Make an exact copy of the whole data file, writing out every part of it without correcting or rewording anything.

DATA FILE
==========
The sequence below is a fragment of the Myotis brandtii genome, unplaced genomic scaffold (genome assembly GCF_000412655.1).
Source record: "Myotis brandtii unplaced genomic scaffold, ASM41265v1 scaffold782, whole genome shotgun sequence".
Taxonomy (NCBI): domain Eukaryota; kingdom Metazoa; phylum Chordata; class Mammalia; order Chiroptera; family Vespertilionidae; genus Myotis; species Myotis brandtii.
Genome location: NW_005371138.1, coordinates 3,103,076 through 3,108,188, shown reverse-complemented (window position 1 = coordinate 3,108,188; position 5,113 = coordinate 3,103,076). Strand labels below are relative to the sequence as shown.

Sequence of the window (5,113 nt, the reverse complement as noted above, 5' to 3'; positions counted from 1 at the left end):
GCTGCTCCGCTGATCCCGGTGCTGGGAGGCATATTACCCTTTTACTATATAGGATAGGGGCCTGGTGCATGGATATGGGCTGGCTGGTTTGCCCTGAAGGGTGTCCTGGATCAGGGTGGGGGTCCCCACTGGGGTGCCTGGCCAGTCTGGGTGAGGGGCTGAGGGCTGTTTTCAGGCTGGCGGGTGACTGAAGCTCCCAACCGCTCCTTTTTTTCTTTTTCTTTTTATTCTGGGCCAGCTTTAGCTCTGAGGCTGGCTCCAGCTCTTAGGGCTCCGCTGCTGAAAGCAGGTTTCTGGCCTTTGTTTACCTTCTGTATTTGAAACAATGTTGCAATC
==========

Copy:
The sequence below is a fragment of the Myotis brandtii genome, unplaced genomic scaffold (genome assembly GCF_000412655.1).
Source record: "Myotis brandtii unplaced genomic scaffold, ASM41265v1 scaffold782, whole genome shotgun sequence".
Taxonomy (NCBI): domain Eukaryota; kingdom Metazoa; phylum Chordata; class Mammalia; order Chiroptera; family Vespertilionidae; genus Myotis; species Myotis brandtii.
Genome location: NW_005371138.1, coordinates 3,103,076 through 3,108,188, shown reverse-complemented (window position 1 = coordinate 3,108,188; position 5,113 = coordinate 3,103,076). Strand labels below are relative to the sequence as shown.

Sequence of the window (5,113 nt, the reverse complement as noted above, 5' to 3'; positions counted from 1 at the left end):
GCTGCTCCGCTGATCCCGGTGCTGGGAGGCATATTACCCTTTTACTATATAGGATAGGGGCCTGGTGCATGGATATGGGCTGGCTGGTTTGCCCTGAAGGGTGTCCTGGATCAGGGTGGGGGTCCCCACTGGGGTGCCTGGCCAGTCTGGGTGAGGGGCTGAGGGCTGTTTTCAGGCTGGCGGGTGACTGAAGCTCCCAACCGCTCCTTTTTTTCTTTTTCTTTTTATTCTGGGCCAGCTTTAGCTCTGAGGCTGGCTCCAGCTCTTAGGGCTCCGCTGCTGAAAGCAGGTTTCTGGCCTTTGTTTACCTTCTGTATTTGAAACAATGTTGCAATC